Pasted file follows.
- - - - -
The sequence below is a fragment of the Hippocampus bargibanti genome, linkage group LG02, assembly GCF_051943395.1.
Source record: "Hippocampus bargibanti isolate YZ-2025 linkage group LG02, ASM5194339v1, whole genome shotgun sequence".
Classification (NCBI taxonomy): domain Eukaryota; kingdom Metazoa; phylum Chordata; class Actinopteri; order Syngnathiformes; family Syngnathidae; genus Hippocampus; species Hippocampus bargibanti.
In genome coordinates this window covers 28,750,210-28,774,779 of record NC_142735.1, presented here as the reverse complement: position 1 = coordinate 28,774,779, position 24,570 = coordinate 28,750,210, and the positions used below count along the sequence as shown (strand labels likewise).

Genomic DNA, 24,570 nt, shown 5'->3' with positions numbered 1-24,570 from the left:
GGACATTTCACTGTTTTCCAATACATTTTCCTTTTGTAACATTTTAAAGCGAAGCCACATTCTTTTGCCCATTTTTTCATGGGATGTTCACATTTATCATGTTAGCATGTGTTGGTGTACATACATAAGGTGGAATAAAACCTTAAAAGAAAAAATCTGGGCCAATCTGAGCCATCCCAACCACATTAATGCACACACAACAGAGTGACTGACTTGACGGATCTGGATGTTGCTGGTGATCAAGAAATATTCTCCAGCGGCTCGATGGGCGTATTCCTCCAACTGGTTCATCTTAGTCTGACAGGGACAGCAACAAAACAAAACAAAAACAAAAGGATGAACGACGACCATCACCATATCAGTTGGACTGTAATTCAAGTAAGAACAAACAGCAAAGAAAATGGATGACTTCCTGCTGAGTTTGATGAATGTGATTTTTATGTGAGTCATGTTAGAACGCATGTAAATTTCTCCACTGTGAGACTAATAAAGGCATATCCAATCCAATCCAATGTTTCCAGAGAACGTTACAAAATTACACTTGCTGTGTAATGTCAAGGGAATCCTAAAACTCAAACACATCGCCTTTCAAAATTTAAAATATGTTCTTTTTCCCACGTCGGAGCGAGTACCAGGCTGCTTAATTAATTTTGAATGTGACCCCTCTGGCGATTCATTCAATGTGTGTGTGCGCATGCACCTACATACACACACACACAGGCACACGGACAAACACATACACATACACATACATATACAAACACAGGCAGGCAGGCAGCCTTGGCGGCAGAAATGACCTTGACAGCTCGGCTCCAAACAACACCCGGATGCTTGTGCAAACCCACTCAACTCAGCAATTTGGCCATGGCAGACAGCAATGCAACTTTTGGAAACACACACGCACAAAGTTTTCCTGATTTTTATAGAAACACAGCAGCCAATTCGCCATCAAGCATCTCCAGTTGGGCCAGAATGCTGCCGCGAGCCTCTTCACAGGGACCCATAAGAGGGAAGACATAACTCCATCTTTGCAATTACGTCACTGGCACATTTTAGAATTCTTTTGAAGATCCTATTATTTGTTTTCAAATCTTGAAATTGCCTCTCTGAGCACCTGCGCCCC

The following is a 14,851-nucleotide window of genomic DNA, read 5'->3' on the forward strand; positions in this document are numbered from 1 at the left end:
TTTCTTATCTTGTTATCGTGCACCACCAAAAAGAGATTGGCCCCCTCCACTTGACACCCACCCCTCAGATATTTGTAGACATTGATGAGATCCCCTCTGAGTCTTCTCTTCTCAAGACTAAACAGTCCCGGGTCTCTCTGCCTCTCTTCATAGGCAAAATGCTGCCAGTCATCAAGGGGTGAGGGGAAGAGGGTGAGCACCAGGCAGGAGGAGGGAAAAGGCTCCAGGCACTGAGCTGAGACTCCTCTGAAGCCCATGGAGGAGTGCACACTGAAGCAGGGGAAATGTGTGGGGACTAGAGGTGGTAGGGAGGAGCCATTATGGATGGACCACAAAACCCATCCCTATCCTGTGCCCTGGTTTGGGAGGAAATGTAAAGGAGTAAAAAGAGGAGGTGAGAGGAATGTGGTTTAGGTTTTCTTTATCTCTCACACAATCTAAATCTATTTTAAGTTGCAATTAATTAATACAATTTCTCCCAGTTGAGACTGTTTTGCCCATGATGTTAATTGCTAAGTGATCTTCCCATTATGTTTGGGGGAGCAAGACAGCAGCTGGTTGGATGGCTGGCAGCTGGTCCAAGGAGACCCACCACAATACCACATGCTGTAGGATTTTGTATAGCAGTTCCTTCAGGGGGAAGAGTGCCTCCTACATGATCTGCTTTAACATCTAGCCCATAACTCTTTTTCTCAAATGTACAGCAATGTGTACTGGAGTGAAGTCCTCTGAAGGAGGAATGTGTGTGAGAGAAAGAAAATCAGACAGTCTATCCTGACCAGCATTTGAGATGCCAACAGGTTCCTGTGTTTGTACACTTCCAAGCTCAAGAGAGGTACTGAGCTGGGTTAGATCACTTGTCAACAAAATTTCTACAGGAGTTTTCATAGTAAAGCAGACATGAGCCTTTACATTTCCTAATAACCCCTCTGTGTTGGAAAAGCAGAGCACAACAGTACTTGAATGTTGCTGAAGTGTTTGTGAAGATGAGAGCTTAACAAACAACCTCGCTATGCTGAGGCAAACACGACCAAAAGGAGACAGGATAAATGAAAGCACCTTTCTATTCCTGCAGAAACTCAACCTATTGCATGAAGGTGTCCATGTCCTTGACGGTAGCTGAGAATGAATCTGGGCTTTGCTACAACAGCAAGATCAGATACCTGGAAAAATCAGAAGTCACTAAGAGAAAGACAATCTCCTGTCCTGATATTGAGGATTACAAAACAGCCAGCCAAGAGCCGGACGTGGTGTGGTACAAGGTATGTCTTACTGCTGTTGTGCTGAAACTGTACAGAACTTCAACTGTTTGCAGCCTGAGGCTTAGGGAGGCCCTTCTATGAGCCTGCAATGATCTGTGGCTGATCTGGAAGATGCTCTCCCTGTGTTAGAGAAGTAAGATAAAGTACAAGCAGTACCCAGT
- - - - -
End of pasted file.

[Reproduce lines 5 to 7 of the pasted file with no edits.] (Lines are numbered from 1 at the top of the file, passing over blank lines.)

Genomic DNA, 24,570 nt, shown 5'->3' with positions numbered 1-24,570 from the left:
GGACATTTCACTGTTTTCCAATACATTTTCCTTTTGTAACATTTTAAAGCGAAGCCACATTCTTTTGCCCATTTTTTCATGGGATGTTCACATTTATCATGTTAGCATGTGTTGGTGTACATACATAAGGTGGAATAAAACCTTAAAAGAAAAAATCTGGGCCAATCTGAGCCATCCCAACCACATTAATGCACACACAACAGAGTGACTGACTTGACGGATCTGGATGTTGCTGGTGATCAAGAAATATTCTCCAGCGGCTCGATGGGCGTATTCCTCCAACTGGTTCATCTTAGTCTGACAGGGACAGCAACAAAACAAAACAAAAACAAAAGGATGAACGACGACCATCACCATATCAGTTGGACTGTAATTCAAGTAAGAACAAACAGCAAAGAAAATGGATGACTTCCTGCTGAGTTTGATGAATGTGATTTTTATGTGAGTCATGTTAGAACGCATGTAAATTTCTCCACTGTGAGACTAATAAAGGCATATCCAATCCAATCCAATGTTTCCAGAGAACGTTACAAAATTACACTTGCTGTGTAATGTCAAGGGAATCCTAAAACTCAAACACATCGCCTTTCAAAATTTAAAATATGTTCTTTTTCCCACGTCGGAGCGAGTACCAGGCTGCTTAATTAATTTTGAATGTGACCCCTCTGGCGATTCATTCAATGTGTGTGTGCGCATGCACCTACATACACACACACACAGGCACACGGACAAACACATACACATACACATACATATACAAACACAGGCAGGCAGGCAGCCTTGGCGGCAGAAATGACCTTGACAGCTCGGCTCCAAACAACACCCGGATGCTTGTGCAAACCCACTCAACTCAGCAATTTGGCCATGGCAGACAGCAATGCAACTTTTGGAAACACACACGCACAAAGTTTTCCTGATTTTTATAGAAACACAGCAGCCAATTCGCCATCAAGCATCTCCAGTTGGGCCAGAATGCTGCCGCGAGCCTCTTCACAGGGACCCATAAGAGGGAAGACATAACTCCATCTTTGCAATTACGTCACTGGCACATTTTAGAATTCTTTTGAAGATCCTATTATTTGTTTTCAAATCTTGAAATTGCCTCTCTGAGCACCTGCGCCCC

The following is a 14,851-nucleotide window of genomic DNA, read 5'->3' on the forward strand; positions in this document are numbered from 1 at the left end: